- Contact hours provide an indication of the type and extent of in-class activities this unit may contain. The total amount of student work (including contact hours, assessment time, and self-study) will approximate 150 hours per 6 credit points.
Face to face
Predominantly face-to-face. On campus attendance required to complete this unit. May have accompanying resources online.
100% Online Unit. NO campus face-to-face attendance is required to complete this unit. All study requirements are online only. Unit is asynchronous delivery, with NO requirement for students to participate online at specific times.
100% Online Unit. NO campus face-to-face attendance is required to complete this unit. All study requirements are online only. Unit includes some synchronous components, with a requirement for students to participate online at specific times.
Not available for self-enrolment. Students access this mode by contacting their student office through AskUWA. 100% Online Unit.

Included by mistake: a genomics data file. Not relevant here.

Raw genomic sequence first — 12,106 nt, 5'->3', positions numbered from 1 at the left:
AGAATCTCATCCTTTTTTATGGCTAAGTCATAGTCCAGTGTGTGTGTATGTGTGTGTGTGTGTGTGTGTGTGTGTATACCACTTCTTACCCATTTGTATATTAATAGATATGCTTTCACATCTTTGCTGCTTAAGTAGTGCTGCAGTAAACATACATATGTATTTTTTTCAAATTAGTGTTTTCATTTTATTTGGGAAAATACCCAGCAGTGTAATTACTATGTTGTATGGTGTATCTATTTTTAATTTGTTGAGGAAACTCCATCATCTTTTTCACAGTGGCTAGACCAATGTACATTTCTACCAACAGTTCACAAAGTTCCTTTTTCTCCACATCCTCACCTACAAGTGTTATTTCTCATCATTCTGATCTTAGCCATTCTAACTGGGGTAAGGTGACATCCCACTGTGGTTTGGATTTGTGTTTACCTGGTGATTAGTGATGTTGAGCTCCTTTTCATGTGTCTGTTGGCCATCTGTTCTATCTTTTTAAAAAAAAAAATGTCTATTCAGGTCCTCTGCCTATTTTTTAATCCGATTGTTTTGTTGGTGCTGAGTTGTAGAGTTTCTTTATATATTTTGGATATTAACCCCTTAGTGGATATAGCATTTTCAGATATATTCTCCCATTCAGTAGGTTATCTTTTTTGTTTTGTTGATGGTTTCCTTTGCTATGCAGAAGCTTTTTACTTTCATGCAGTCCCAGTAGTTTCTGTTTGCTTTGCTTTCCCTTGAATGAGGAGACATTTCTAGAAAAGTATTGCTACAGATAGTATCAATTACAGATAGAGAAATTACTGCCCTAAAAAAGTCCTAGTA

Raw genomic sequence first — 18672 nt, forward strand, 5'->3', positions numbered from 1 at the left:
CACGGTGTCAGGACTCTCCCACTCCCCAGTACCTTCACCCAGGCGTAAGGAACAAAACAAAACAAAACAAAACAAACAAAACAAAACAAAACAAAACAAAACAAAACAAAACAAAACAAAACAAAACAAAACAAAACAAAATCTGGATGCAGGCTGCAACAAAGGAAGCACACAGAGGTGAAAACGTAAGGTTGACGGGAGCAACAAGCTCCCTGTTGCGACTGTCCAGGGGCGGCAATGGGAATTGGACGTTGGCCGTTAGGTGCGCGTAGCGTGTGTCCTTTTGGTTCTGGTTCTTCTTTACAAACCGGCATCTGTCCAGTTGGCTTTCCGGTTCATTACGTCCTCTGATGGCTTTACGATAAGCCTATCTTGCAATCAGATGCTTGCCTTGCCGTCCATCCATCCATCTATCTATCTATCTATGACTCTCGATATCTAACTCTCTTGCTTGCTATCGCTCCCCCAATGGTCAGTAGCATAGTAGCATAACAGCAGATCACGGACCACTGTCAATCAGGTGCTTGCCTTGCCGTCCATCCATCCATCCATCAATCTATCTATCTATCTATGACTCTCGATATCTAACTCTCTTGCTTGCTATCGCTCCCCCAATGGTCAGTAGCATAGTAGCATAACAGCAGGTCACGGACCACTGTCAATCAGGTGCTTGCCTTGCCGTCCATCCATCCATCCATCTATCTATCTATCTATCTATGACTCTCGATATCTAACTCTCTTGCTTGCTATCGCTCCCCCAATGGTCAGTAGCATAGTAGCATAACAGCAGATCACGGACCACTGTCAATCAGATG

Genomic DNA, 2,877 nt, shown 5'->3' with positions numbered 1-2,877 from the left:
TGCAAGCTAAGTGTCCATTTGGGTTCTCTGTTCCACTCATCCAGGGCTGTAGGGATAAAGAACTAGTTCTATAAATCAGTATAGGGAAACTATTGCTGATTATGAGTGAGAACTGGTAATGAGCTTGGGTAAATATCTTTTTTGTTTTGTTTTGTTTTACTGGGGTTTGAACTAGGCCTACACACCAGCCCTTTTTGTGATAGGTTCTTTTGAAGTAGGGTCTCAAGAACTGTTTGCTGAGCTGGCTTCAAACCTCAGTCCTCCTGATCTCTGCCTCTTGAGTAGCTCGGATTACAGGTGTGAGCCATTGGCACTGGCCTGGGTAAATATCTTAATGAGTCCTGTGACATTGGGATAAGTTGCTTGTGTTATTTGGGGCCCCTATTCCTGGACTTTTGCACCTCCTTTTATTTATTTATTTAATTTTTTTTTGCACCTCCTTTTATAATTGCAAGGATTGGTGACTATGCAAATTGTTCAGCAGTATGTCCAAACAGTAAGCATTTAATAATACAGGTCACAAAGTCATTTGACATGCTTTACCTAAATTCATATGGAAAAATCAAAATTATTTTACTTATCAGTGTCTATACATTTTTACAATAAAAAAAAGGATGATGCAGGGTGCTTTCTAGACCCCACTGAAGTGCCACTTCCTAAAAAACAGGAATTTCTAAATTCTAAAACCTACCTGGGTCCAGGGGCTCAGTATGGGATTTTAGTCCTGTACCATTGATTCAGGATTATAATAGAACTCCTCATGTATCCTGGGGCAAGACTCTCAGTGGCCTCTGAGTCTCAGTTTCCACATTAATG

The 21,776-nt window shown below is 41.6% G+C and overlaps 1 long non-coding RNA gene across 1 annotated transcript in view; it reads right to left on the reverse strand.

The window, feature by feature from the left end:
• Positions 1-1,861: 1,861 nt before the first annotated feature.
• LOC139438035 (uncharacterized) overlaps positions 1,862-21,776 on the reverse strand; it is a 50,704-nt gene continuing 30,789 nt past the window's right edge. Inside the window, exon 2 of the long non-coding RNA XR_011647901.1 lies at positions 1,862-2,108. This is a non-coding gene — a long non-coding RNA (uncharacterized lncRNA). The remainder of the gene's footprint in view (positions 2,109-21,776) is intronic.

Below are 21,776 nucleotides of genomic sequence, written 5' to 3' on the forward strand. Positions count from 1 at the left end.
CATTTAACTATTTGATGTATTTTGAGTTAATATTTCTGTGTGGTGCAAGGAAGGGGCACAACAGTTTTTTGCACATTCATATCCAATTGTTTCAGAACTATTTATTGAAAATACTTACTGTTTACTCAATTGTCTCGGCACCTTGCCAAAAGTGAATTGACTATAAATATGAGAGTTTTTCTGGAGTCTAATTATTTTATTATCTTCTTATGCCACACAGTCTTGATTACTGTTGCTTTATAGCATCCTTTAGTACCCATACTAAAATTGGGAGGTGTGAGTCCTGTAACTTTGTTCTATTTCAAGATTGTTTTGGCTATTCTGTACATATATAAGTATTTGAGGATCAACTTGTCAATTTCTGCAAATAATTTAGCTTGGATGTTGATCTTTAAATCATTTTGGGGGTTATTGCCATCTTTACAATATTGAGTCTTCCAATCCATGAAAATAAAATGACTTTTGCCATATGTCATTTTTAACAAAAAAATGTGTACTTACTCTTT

NO campus face-to-face attendance. All study and assessment requirements are online only. Unit includes some timetabled activities, with a requirement for students to participate online at specific times. In exceptional cases (noted in the Handbook) students may be required to participate in face-to-face laboratory classes when a return to UWA’s Crawley campus becomes possible in order to be awarded a final grade.
No attendance or regular contact is required, and all study requirements are completed either via correspondence and/or online submission.
Regular attendance is not required, but student attends the institution face to face on an agreed schedule for purposes of supervision and/or instruction.
Multiple modes of delivery. Unit includes a mix of online and on-campus study requirements. On campus attendance for some activities is required to complete this unit.